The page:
FOR a man who spends his days turning left on an oval track, there are a surprising number of twists to Chris Pritchard's story.

A former motorbike racer who only took up competitive cycling at the age of 25, Pritchard quickly found himself ranked among Scotland's most promising sprint prospects.

He was selected for the 2010 Commonwealth Games in Delhi and headhunted by the Livingston-based team Endura Racing, only for his ambitions to be derailed in 2011 when he was knocked off his bike by a car while training.

"I was half a mile from home when it happened," he said. "I broke a few ribs and had some internal damage: enough to put me out of racing for a good two months."

Afterwards Pritchard, now 31, struggled to regain the form that had impressed selectors. A poor outing at the 2011 British National Track Championships - he retired from competition after only five laps in the scratch race - further compounded his frustrations.

He faced an agonising decision: battle on or walk away and try to forge a new life path. After much soul searching, Pritchard chose the latter. "My heart wasn't in it," he said. "While I appeared to be a professional cyclist, I wasn't really putting the time and effort in. I made the decision then to stop."

Pritchard threw himself into setting up a personal training business, but when plans to open a gym unexpectedly fell through in 2012, he was forced to take stock. By then a year had passed and, once again, the siren call of cycling proved strong.

"Everything seemed to be conspiring to put me back on the bike," he said. "I don't know if I believe in fate but for whatever reason, I was given this fresh opportunity. The thing you realise when you get a second chance is that it's unlikely there will be a third."

While the prospect of competing at a home Commonwealth Games is undoubtedly a huge lure, there is more than simply another shot at glory at stake for Pritchard. His unwavering drive stems from a determination to re-write the ending to his story.

The Sheffield-born rider, who qualifies to represent Scotland because his mother, Charlotte, hails from Linwood, Renfrewshire, joined the Glasgow Life Track Cycling Team last September and embarked upon a low-key return to the sport.

Strong performances at the 2013 British National Track Championships and the Scottish equivalent ensured his comeback bid gathered momentum. Yet Pritchard, who splits his time between his home in Derbyshire and the Sir Chris Hoy Velodrome in Glasgow, would be the first to admit there is much hard work still ahead.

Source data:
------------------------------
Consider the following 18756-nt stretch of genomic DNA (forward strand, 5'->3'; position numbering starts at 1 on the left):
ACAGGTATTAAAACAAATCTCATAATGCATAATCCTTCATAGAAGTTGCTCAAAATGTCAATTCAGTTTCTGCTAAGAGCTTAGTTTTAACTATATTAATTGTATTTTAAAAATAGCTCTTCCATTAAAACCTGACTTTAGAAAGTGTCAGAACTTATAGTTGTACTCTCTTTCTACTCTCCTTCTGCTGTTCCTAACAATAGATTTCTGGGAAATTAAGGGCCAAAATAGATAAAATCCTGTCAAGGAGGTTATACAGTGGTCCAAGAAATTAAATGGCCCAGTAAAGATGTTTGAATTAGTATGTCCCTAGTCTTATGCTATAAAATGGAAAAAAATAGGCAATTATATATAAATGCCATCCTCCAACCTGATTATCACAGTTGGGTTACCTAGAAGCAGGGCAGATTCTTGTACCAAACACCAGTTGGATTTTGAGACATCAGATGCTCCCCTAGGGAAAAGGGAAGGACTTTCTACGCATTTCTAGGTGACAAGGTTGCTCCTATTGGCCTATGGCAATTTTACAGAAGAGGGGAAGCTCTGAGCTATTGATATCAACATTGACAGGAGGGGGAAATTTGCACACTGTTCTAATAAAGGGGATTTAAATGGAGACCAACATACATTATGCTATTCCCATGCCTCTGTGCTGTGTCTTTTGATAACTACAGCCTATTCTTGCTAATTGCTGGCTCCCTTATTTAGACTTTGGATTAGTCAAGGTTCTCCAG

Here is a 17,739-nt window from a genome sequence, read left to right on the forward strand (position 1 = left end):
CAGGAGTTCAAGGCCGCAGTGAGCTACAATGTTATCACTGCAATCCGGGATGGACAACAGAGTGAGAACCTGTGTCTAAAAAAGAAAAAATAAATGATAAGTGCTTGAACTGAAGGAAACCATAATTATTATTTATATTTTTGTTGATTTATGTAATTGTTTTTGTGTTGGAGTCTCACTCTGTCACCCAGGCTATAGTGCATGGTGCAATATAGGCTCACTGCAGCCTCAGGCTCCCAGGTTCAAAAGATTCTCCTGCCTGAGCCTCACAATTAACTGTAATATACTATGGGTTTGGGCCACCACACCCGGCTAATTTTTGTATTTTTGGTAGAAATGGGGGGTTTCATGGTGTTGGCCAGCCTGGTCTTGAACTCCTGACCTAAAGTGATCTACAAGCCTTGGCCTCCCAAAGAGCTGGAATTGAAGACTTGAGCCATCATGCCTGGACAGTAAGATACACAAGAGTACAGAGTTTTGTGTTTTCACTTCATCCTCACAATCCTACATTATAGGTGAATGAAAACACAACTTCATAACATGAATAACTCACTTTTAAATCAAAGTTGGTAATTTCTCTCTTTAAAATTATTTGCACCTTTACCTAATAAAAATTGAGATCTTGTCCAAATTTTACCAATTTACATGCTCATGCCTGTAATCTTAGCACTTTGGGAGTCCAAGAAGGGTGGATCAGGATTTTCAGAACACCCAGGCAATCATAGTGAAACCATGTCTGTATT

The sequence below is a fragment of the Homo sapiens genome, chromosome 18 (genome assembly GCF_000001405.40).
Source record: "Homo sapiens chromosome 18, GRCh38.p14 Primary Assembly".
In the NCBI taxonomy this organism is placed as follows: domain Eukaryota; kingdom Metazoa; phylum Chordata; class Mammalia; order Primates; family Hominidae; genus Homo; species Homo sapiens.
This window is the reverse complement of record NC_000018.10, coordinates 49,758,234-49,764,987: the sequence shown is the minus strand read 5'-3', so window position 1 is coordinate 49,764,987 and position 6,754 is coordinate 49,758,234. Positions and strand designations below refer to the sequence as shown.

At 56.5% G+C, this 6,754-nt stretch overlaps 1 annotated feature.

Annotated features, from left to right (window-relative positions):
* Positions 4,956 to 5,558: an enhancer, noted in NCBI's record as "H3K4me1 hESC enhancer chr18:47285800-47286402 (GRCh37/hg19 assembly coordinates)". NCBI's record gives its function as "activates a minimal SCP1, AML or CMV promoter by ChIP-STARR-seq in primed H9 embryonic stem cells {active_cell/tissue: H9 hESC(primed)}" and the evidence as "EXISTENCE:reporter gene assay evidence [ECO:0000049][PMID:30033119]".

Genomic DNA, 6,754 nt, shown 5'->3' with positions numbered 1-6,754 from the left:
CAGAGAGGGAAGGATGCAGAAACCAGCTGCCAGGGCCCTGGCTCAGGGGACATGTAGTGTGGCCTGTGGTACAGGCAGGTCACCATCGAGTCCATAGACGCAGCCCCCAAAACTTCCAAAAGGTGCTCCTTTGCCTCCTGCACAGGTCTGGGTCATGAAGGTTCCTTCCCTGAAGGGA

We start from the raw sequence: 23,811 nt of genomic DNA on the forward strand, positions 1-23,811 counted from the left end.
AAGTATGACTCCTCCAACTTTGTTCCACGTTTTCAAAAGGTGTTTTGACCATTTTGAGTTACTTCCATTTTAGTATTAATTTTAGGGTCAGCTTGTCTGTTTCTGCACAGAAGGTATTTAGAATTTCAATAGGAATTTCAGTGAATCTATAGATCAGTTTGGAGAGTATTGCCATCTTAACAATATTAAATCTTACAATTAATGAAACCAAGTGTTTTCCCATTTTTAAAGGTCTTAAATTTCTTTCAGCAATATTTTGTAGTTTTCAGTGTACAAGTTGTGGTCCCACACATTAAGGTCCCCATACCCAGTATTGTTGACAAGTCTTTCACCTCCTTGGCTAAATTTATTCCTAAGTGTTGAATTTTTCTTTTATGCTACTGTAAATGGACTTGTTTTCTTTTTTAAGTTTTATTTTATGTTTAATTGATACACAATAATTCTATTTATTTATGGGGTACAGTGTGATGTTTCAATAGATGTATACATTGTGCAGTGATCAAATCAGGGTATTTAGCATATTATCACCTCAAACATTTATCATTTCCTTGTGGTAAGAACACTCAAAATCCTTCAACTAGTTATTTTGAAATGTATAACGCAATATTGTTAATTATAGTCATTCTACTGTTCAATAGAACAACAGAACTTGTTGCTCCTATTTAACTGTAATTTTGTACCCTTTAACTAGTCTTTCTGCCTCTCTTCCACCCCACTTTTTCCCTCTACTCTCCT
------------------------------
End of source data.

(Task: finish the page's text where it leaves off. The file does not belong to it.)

At the Revolution Series in Manchester earlier this month he posted 10.439sec in the sprint, only four hundredths of a second off the Glasgow 2014 qualification standard. In January he came even closer, a mere one hundredth of a second outside the required 10.394. Pritchard hopes he can shave off those remaining fractions at the London round next month to be in contention for a Team Scotland spot, targeting the keirin and team sprint.

There are certainly some familiar faces for company, not least Callum Skinner and John Paul who, alongside Pritchard, were part of the three-man Scottish contingent that finished fourth in the team sprint in Delhi. It was an experience which proved something of a baptism of fire for Pritchard, then only two years into his track cycling career.

"Although I was a lot older than Callum and JP, they both had a lot more experience than me," he said. "When we lined up for qualifying that was the first time we had ever raced together in the team sprint. We hadn't even practised any starts or changes.

"There is a lot more to it than everyone simply setting off together and racing as fast as you can which I think we proved when you watch the tape back and see how inexperienced we were compared to the countries that finished first, second and third."

During the past four years, however, the strength and depth of the Scottish Cycling squad has improved greatly, potentially giving selectors a headache. "In Delhi, we were the fastest team Scotland could put together but we weren't necessarily going to win a medal," Pritchard said. "Now it's a completely different situation. There are six riders, including myself, capable of riding the team sprint

"Callum and John, without a shadow of a doubt; then there's Jonathan Biggin, who is a strong Man One contender; Bruce Croall, who has qualified for the kilo; and Kenny Ayre, who is another strong rider and has some length to his sprint. It's going to be tough."

Rather than set nerves jangling for Pritchard, that only serves to sharpen his own focus. "Every training session now is a possible selection," he said. "As much as I love the boys and we all get on well, my job is to beat them every single time. There can't be any off-days or slacking."

This year is shaping up to be momentous in more ways than one with Pritchard and his partner Amanda expecting their first child in five weeks. "He's due on March 20 but I've told everyone he is going to be born on March 23 so he can share the same birthday as Sir Chris Hoy, Jason Kenny, Mo Farah and Sir Steve Redgrave," he said.

Pritchard, meanwhile, has an eye continually on the clock as the final months to Glasgow fall away. "I remember the 1000-day countdown, then 500 days; now it's 160 days to go," he said. "We're at the stage where you have to squeeze every hundredth of a second you can. That will be the difference between going to the Games and missing out."